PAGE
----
Is that it?Underwhelmed? That's fair. The innovation here isn't some cumbersome alternative to Google Sheets. It's that everyone can download blocks from other people on the network to build identical copies of the blockchain on their computers. That's what the software we mentioned earlier does.
Suppose that you and your friends Alice, Bob, Carol, and Dan are running the software. You might say "I want to send five coins to Bob." So you send that instruction to everyone else, but the coins aren't sent to Bob immediately.
Carol might decide at the same time to send Alice five coins. She also sends her instruction out to the network. At any time, a participant can gather up the pending instructions to create a block.
If anyone can make a block, what stops them from cheating?
It probably seems very attractive to you to create a block that says "Bob pays me a million coins." Or to start buying Lamborghinis and fur coats from Carol by making transactions with funds you don't own.
Well, that's not how it works. Because of some cryptography, game theory, and something called a consensus algorithm, the system prevents you from spending funds you shouldn't be able to spend.
Free blockchain knowledge!
What Is a Blockchain Consensus Algorithm
What Is Proof of Work (PoW)?
Double Spending Explained
Game Theory and Cryptocurrencies
Byzantine Fault Tolerance Explained
TradingAs you might have heard, blockchain and cryptocurrencies are already used in a lot of different areas. Undoubtedly, one of the biggest current use cases is speculation. Trading generally implies a shorter-term approach to generating profit. Traders may jump in and out of positions all the time. But how do they know when to get in and out?
One of the most common ways to make sense of the cryptocurrency market is through an approach called technical analysis (TA). Technical analysts look at price history, charts, and other types of market data to find bets that have a good chance of returning a profit.
You must be dying to get started right away. And technically, you could. It's that easy! But, like most things worth pursuing, trading is hard! It would take us a long time to talk about all that you need to keep in mind.
InvestingInvestors look for long-term bets based on the fundamentals of an investment. For example, how much profit a company is making. While cryptocurrencies are a new and unique type of assets, they can also be viewed through a similar lens.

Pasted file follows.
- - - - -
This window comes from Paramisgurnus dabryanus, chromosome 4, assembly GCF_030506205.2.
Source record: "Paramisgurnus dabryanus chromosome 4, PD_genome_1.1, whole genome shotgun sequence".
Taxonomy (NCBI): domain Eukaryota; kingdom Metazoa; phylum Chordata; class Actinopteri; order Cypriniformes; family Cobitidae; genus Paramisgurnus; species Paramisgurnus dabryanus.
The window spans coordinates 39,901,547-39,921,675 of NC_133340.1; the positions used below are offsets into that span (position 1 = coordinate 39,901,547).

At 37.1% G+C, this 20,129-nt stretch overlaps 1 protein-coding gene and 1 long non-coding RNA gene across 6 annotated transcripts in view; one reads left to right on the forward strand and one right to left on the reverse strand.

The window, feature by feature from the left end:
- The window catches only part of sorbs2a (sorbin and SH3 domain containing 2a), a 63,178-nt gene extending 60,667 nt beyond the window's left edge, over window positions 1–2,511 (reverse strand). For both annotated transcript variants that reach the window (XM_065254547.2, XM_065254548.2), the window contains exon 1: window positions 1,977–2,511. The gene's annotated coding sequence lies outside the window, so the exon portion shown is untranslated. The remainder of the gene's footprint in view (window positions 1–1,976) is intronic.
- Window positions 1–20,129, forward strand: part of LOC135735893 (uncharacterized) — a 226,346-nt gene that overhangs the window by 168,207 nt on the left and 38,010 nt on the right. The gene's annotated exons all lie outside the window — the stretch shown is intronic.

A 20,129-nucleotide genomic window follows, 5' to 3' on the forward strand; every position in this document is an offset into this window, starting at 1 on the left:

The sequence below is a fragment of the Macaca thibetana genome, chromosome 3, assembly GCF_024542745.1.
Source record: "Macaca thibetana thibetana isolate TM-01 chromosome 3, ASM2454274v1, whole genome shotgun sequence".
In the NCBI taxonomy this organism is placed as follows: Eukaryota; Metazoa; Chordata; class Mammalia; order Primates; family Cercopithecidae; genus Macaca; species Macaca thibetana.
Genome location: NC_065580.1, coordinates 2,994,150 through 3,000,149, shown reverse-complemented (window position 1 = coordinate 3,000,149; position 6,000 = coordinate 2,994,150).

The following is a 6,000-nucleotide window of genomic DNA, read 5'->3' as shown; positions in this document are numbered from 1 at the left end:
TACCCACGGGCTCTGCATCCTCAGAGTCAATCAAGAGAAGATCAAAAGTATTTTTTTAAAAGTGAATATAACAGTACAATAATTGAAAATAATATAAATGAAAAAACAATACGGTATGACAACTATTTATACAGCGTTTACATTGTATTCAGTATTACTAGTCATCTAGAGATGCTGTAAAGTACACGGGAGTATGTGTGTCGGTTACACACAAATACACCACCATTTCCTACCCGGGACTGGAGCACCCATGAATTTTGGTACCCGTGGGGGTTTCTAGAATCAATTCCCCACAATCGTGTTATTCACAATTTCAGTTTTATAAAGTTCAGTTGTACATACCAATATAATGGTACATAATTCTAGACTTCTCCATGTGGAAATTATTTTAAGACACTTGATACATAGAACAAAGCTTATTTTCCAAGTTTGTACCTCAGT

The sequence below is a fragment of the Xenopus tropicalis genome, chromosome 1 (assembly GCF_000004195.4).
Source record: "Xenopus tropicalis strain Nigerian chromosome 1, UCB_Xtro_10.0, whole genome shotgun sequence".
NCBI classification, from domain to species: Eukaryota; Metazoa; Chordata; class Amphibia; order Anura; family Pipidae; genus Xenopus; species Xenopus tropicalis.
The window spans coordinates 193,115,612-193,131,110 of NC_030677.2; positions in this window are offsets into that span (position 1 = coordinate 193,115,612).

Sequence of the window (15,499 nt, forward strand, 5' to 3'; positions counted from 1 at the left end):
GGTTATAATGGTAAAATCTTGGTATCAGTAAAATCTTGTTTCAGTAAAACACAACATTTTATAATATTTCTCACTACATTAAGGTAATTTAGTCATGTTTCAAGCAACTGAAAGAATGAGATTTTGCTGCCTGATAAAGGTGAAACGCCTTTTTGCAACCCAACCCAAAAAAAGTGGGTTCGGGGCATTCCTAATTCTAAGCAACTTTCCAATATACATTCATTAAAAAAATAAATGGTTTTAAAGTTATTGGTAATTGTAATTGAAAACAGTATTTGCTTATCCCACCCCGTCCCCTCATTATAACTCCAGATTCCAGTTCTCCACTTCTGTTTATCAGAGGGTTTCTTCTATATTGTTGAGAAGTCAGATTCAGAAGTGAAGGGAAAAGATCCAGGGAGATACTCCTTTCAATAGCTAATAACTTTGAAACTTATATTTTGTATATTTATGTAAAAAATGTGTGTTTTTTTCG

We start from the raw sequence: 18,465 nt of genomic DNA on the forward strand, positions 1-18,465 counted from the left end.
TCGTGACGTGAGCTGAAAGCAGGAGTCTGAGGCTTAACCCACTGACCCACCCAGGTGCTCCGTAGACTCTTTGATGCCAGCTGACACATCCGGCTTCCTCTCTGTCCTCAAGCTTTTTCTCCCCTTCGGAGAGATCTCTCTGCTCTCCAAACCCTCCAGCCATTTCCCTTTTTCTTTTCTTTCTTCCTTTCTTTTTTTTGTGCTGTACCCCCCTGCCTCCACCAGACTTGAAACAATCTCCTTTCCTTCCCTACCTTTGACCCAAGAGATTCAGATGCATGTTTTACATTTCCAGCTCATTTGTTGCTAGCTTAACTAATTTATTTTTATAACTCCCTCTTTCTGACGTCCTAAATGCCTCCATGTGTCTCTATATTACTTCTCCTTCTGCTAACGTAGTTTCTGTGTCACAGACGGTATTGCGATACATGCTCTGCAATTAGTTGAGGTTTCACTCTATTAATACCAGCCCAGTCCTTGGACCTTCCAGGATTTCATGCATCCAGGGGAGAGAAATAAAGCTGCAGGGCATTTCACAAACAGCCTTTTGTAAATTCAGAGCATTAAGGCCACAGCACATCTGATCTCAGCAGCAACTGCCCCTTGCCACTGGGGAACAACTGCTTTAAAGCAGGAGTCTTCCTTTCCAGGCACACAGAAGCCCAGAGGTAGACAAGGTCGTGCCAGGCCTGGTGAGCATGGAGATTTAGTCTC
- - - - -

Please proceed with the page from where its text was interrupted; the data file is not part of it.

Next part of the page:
Many Bitcoin investors follow the "HODL" philosophy. This means that they believe so deeply in the success of Bitcoin that they don't intend to sell for a long time. But don't take their word for it!
After going through that, you may decide that you want to become a Bitcoin HODLer. Well, you could become one in a matter of minutes. Just go to the Buy Crypto page and follow the instructions. The onboarding process is smooth and quick. You don't have to jump in with large amounts, either. You could start with as little as 15 dollars! So, what is some mind candy that you should be looking into related to crypto investing?
Passive incomeSo far, we've talked about trading and investing. These methods generally require a lot of time, which not everyone has. If you're one of those busy but efficient people, we have some other options for you.
As Warren Buffett, one of the most successful investors of all time, said: "If you don't find a way to make money while you sleep, you will work until you die."
Good news, the world of cryptocurrency offers many opportunities to earn passive income. You can basically use your crypto holdings to make more crypto! Why isn't everyone doing this? Well, they probably don't know. But now you do!
One of the ways to earn passive income is by securely lending your holdings to other people. In exchange for the opportunity to borrow your funds, they'll pay interest to you.
Besides, you may have heard about Bitcoin mining. It generally involves a lot of loud and expensive machines churning away for Bitcoin rewards. However, there are other ways to secure a cryptocurrency network. One of these is through a process called staking. And spoiler alert, it doesn't involve meat.
Privacy and SecurityWe're a cryptocurrency website, but we also ?? privacy and security topics - and you should, too!
The digital age brought with it some serious innovation. Your fridge can text you when you forget to close the door, you can summon your car from a smartphone app, and it looks like you'll soon be receiving mail by drone.
Unfortunately, there's also been innovation in ways to steal your sensitive data - something we unknowingly produce A LOT of. Do you know the best way to deal with ransomware? Or the steps you can take to stop websites from finding out where you're browsing from?
Protect yourself with knowledge Here are some articles that make good starting points:
What Is the TOR Network?
Device Fingerprinting: How Exposed Are You?
What Is Phishing?
What Is End-to-End Encryption (E2EE)?